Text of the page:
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Old 09 May 2011, 12:55   #61
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Erm, no!

Why would anyone quote (wrongly) the full title of the Queen of England?? If I knew you were this easy to wind up I would have been doing it ages ago.

Good work That Man, research is vital. He'll be 18 next year and then it's Open Season
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Old 09 May 2011, 14:32   #62
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An excellent account of our trip from Erin: I would have done one myself but am only now getting over the aches caused by the somewhat bumpy solo Le Havre - Poole crossing on 30 April (the day on which - I see from another thread - some way further West The Scillonian was unable to dock in Penzance!). I had estimated it as a F5 but it may well have been more. Certainly, in the middle of the Channel, the waves were the height of the boat. The only respite was a few minutes in the lee of the Brittany Ferry Mont St Michel which I overtook on a virtually identical course about half way across (and actually latched onto its mobile 'phone network!).

A few additional points to add that may assist anyone looking to replicate the journey in the future:

• A wi-fi enabled laptop (or two) proved very useful in checking the weather forecast and booking the next day's onward accommodation. All the hotels we stayed in had wi-fi available either for free or at €1 per hour.

• Not all English debit/credit cards yet work in self-service unattended petrol stations and most stations seem to set a maximum spend limit per card. A good idea is to have two debit and two credit cards to which recourse can be had …… and notify your credit card company/bank that you are going abroad to prevent the cards being blocked. It takes about as long to fill in the paperwork for two boats to stay in the marina in Paris as to unblock a single credit card with Barclaycard!

• Research the time that you leave the marina in Paris: traffic is only permitted one way downstream past Ile St Louis and the permitted direction changes every half hour. We only just made it with minutes to spare thanks to a rather hasty departure (which could have been less hasty had the paperwork for two boats to stay in the marina been less long-winded!).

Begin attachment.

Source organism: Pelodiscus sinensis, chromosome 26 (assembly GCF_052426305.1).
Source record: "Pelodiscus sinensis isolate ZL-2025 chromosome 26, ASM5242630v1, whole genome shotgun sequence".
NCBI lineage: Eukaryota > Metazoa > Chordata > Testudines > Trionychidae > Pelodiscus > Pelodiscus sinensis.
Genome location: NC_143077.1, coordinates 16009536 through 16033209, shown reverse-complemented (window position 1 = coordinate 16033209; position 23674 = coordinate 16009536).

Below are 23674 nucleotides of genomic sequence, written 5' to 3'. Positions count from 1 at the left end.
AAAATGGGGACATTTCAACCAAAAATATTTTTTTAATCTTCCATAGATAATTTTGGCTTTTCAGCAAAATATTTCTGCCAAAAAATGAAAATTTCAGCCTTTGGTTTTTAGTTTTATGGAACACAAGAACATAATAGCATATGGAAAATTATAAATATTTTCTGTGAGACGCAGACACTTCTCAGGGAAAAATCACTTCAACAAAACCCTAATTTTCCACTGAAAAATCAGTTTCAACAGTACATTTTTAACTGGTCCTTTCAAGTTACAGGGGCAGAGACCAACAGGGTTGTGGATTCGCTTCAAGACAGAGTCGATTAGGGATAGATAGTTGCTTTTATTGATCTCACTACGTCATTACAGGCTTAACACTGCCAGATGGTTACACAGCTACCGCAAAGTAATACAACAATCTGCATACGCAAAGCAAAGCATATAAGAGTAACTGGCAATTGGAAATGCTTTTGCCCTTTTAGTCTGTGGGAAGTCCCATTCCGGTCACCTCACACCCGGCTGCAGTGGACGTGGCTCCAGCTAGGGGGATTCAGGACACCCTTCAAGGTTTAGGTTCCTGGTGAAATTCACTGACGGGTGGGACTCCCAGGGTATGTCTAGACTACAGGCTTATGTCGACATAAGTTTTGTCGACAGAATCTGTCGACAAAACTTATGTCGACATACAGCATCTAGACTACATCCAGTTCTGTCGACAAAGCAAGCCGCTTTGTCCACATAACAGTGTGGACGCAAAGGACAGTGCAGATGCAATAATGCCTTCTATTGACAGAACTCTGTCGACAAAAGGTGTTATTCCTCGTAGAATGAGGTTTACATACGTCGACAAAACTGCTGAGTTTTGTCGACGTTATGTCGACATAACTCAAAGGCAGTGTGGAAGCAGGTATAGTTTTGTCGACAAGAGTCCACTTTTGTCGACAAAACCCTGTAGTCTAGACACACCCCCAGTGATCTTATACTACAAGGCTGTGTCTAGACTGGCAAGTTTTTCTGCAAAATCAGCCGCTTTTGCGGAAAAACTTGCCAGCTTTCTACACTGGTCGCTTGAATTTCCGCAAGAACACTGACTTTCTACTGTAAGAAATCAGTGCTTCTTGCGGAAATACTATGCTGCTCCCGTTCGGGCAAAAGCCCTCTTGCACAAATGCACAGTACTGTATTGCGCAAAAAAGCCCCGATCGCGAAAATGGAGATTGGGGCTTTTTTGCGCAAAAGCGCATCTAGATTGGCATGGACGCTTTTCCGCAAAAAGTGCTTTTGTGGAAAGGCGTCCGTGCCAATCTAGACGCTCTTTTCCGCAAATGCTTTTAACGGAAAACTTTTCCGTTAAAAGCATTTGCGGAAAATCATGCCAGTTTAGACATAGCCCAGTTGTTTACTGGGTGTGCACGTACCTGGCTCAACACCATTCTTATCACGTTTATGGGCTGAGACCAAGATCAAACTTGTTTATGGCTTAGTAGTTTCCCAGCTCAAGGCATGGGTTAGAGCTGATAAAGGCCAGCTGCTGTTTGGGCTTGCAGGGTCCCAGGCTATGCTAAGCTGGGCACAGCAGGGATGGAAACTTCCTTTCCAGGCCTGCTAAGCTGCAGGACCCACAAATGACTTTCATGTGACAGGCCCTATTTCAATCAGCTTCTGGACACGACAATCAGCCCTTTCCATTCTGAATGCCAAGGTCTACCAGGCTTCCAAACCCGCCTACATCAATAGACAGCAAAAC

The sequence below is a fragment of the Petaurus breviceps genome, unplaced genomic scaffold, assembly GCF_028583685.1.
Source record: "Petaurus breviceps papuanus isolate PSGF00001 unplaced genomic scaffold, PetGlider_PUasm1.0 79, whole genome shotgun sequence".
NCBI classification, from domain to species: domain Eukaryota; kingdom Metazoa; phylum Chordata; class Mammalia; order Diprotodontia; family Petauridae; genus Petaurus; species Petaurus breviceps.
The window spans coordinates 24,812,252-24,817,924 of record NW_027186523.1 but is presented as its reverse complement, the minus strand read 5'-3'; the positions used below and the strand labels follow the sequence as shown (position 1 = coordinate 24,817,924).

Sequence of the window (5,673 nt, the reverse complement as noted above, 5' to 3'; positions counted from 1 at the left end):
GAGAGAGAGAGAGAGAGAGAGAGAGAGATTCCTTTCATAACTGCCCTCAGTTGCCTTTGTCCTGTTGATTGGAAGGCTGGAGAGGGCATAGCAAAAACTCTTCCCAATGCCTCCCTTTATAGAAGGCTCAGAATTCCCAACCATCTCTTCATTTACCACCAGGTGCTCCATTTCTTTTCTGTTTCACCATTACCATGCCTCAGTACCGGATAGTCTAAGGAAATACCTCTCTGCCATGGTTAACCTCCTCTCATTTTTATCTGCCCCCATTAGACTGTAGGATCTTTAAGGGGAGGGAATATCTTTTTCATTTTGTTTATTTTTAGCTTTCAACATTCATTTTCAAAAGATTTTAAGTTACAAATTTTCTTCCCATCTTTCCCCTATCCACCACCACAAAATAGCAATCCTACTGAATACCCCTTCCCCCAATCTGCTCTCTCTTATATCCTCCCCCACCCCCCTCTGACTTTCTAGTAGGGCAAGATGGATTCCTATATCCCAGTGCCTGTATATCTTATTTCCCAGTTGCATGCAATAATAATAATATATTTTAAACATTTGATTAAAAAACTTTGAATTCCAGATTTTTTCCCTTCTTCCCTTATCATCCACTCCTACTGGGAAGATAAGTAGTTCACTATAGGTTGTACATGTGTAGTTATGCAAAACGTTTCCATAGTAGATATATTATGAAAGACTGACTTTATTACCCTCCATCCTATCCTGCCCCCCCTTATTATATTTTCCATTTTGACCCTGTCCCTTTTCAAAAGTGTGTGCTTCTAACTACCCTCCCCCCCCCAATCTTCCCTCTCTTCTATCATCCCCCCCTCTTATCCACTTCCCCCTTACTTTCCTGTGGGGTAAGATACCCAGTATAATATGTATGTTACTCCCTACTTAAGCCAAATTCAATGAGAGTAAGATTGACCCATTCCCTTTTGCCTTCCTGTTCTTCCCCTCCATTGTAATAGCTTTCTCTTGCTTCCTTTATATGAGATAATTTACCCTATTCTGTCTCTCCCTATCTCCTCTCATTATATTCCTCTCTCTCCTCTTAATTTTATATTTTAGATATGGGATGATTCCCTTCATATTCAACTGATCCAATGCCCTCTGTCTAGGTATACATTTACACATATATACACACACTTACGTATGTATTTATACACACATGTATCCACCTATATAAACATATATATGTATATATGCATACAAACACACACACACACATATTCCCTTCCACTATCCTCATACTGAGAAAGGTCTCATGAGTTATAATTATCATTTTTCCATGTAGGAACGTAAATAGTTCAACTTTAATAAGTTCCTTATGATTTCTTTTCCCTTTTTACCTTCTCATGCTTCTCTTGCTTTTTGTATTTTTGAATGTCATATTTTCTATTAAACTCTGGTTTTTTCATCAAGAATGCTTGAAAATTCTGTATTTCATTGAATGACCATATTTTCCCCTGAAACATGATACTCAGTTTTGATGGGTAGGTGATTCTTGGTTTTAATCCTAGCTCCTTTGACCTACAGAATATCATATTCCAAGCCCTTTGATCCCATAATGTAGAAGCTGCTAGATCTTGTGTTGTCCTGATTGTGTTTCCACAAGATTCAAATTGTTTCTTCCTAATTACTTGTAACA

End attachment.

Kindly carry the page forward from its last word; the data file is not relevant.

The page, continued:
• Don't exceed the speed limit when entering Port de L'Ilon: it upsets the locals!

• Whilst everyone we met was (with the exception of the locals at Port de L'Ilon) particularly friendly and helpful (from harbourmasters to taxi drivers, gendarmes, hotel staff, waiters, barge skippers and lock-keepers) it must be said that an ability to speak at least some basic French is very helpful.

• For reasons that are unknown the VHF channels operated at the locks are duplex channels. You can't therefore, hear any of the other boats: only the lock-keeper's side of the conversation. Given the lack of use of proper radio protocol, it is very difficult to know to whom the lock-keeper is talking - although nobody seemed to mind particularly.

Finally, thanks again to Channel Ribs and Duck Witch for putting us up and feeding us and for their back-room support as we went along. I had hoped to say thank-you in person on the return trip but the small weather window enforced a direct crossing back rather than going back via Alderney.

David
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Old 09 May 2011, 15:53   #63
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... thanks again to Channel Ribs and Duck Witch for putting us up and feeding us. And for their back-room support as we went along. I had hoped to say thank-you in person on the return trip, but the small weather window enforced a direct crossing back rather than going back via Alderney.

... only now getting over the aches caused by the somewhat bumpy solo Le Havre - Poole crossing on 30 April (the day on which - I see from another thread - some way further West The Scillonian was unable to dock in Penzance!).
No trouble at all, you are quite welcome to wait out a tide or three any time.
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Old 09 May 2011, 15:55   #64
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He'll be 18 next year
I see the Wilkdar is working well, how is the wall chart coming on?
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Old 09 May 2011, 16:04   #65
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Last installment.....

Day 8 - The final stretch of the river.

Although upon leaving Paris it had seemed rather a long way back to the sea, each leg of river seemed shorter than on our inbound. The increased speed helped, and also the fact that we knew the way now. Oddly, however, we seemed to encounter far more river debris on this final stretch, generally in clusters. We were either completely oblivious to it on the way up, or it had somehow been released from the banks that morning. Both boats had near misses and a few light clonks as we tried to dodge the worst of it, but fortunately no damage was done. We passed a few more commercial vessels including something producing the biggest wake I think I’ve seen in a long time.